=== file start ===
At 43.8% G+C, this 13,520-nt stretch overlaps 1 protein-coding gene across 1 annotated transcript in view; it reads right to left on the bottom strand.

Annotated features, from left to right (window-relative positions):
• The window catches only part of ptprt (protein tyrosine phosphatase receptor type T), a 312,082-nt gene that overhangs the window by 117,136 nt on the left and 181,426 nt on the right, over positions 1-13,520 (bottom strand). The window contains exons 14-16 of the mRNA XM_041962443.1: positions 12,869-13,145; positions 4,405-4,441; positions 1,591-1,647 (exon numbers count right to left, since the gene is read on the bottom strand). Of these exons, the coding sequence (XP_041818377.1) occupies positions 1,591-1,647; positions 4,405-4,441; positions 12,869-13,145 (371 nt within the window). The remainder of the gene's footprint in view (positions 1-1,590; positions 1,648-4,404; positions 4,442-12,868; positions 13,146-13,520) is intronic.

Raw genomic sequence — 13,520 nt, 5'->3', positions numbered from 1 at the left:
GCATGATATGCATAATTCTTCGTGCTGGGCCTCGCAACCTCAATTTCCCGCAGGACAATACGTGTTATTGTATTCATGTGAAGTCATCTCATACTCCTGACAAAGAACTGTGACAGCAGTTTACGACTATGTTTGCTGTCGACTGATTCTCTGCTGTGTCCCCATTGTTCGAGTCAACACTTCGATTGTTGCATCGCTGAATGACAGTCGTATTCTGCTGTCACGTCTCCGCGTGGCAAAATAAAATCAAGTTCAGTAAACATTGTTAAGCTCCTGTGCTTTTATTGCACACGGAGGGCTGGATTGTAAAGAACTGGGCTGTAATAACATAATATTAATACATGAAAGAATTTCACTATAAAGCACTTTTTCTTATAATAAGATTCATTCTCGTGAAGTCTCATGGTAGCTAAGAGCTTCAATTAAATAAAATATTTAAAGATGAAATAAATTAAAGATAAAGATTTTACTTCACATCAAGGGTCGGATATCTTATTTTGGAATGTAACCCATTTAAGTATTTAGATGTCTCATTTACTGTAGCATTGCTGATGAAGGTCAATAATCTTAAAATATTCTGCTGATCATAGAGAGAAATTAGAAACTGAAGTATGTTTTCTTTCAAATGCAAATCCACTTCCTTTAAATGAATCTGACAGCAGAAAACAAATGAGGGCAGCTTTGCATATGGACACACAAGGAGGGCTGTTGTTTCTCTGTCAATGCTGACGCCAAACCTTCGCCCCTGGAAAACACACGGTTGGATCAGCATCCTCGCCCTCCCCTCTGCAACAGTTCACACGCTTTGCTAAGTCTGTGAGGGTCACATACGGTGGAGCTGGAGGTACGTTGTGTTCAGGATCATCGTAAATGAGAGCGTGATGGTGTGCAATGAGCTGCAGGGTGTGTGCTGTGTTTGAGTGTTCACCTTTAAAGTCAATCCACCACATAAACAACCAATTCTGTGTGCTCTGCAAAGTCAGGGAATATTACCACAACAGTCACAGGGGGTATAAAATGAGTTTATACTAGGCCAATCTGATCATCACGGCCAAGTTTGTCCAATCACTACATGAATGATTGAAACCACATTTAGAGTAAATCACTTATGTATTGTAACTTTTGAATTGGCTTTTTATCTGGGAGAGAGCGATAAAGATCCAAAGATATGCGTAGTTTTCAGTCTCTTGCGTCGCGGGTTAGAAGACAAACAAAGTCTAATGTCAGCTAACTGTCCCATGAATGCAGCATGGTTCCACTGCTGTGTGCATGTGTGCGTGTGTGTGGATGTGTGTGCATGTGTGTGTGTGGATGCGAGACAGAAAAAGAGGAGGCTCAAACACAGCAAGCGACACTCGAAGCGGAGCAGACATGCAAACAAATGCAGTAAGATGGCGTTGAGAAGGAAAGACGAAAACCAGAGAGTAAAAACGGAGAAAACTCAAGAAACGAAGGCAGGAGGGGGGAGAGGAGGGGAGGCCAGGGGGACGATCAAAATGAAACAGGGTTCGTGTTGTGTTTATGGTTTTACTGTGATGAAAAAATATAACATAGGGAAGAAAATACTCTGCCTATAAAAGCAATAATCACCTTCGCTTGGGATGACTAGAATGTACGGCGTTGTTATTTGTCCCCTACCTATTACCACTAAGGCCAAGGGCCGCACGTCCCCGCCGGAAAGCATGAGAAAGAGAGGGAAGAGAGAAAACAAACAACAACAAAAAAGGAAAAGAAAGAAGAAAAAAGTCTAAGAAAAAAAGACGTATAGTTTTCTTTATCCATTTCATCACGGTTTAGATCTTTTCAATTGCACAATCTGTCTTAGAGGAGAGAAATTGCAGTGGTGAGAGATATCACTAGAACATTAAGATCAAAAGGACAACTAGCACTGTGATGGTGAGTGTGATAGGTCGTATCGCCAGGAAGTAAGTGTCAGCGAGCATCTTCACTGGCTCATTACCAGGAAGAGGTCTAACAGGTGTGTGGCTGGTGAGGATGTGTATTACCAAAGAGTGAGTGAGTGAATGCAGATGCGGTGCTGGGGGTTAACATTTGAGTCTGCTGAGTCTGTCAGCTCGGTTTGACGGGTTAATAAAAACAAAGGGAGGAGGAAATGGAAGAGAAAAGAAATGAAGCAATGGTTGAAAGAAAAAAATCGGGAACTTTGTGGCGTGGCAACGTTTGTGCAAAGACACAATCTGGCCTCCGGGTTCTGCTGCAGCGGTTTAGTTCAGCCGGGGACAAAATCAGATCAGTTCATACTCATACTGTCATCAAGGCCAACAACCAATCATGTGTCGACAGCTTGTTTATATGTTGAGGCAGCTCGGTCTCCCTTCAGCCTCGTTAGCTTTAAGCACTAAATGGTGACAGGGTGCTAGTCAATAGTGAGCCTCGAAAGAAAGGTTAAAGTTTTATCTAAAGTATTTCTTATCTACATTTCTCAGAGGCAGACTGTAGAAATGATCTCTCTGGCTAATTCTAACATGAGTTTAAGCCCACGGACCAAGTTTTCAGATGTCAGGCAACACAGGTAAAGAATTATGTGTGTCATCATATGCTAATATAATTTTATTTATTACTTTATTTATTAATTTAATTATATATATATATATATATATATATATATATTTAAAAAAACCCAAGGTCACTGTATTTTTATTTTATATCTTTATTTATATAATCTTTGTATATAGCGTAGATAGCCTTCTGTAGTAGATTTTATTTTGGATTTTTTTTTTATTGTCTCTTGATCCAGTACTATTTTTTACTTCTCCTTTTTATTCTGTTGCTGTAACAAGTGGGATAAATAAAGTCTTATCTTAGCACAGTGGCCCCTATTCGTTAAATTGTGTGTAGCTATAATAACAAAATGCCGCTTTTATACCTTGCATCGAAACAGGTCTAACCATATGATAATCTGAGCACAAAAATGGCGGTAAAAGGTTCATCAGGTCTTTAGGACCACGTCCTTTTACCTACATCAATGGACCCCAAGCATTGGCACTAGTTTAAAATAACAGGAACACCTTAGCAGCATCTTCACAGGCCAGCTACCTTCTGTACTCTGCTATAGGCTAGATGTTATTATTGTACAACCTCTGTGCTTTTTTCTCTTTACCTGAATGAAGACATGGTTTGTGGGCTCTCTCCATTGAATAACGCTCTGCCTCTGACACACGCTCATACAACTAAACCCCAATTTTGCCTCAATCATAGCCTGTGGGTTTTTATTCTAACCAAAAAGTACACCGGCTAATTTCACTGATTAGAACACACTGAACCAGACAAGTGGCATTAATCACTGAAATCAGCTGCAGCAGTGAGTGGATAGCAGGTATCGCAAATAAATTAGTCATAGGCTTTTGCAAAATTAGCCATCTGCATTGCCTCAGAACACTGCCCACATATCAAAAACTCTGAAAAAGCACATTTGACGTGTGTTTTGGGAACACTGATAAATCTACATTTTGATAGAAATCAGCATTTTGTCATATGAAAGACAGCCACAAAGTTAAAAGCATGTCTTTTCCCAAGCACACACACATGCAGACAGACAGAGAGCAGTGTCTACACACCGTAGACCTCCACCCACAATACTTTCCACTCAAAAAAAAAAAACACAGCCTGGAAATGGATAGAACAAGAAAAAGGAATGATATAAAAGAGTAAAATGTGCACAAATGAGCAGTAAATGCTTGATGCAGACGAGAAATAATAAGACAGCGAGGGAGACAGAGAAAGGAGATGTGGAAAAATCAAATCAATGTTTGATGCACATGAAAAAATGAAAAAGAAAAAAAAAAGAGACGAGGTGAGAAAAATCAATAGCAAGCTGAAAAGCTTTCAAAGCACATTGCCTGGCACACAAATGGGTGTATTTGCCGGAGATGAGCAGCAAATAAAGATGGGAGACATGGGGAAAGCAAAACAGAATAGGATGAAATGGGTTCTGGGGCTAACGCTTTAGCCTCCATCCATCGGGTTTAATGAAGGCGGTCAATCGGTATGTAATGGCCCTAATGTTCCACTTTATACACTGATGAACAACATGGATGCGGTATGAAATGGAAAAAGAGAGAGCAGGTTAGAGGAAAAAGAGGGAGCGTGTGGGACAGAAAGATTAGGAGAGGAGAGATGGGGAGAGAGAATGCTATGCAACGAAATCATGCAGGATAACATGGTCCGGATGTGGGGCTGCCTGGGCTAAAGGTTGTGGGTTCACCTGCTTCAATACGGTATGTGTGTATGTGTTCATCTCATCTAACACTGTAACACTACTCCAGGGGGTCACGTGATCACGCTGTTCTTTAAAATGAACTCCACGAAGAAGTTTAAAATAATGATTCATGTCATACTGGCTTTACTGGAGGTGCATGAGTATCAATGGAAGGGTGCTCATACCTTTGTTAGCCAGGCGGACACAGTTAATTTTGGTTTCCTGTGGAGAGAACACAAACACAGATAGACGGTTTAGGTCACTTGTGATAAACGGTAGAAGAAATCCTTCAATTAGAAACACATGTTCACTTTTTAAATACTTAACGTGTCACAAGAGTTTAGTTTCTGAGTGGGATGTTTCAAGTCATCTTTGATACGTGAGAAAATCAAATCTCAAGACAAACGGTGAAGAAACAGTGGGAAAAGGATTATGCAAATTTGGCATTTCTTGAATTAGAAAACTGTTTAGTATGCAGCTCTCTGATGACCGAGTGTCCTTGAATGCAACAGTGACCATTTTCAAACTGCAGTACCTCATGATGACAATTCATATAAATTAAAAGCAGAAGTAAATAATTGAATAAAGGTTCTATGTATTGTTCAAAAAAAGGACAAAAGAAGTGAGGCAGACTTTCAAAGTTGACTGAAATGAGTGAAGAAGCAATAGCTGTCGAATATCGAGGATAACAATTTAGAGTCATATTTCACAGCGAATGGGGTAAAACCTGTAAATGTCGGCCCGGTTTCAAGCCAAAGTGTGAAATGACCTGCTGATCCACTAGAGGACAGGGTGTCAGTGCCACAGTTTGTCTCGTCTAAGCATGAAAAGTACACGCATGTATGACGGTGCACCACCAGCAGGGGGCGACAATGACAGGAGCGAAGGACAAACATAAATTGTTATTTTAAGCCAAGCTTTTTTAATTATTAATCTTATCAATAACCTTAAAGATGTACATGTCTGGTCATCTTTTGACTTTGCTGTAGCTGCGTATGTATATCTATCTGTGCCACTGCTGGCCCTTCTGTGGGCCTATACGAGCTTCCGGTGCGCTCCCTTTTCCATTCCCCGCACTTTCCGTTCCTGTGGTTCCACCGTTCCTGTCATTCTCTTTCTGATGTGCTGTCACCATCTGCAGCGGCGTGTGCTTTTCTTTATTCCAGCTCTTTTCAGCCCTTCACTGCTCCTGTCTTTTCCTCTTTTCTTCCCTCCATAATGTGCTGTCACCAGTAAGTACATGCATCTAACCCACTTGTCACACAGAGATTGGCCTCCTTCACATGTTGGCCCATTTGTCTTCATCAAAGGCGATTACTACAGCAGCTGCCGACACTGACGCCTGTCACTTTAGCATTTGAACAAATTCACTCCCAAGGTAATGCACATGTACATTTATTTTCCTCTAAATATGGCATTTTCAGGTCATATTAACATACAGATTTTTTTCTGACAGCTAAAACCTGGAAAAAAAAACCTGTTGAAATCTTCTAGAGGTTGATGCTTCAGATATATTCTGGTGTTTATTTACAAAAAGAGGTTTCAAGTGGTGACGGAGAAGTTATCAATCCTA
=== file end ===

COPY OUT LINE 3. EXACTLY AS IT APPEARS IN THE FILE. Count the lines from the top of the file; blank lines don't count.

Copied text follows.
• The window catches only part of ptprt (protein tyrosine phosphatase receptor type T), a 312,082-nt gene that overhangs the window by 117,136 nt on the left and 181,426 nt on the right, over positions 1-13,520 (bottom strand). The window contains exons 14-16 of the mRNA XM_041962443.1: positions 12,869-13,145; positions 4,405-4,441; positions 1,591-1,647 (exon numbers count right to left, since the gene is read on the bottom strand). Of these exons, the coding sequence (XP_041818377.1) occupies positions 1,591-1,647; positions 4,405-4,441; positions 12,869-13,145 (371 nt within the window). The remainder of the gene's footprint in view (positions 1-1,590; positions 1,648-4,404; positions 4,442-12,868; positions 13,146-13,520) is intronic.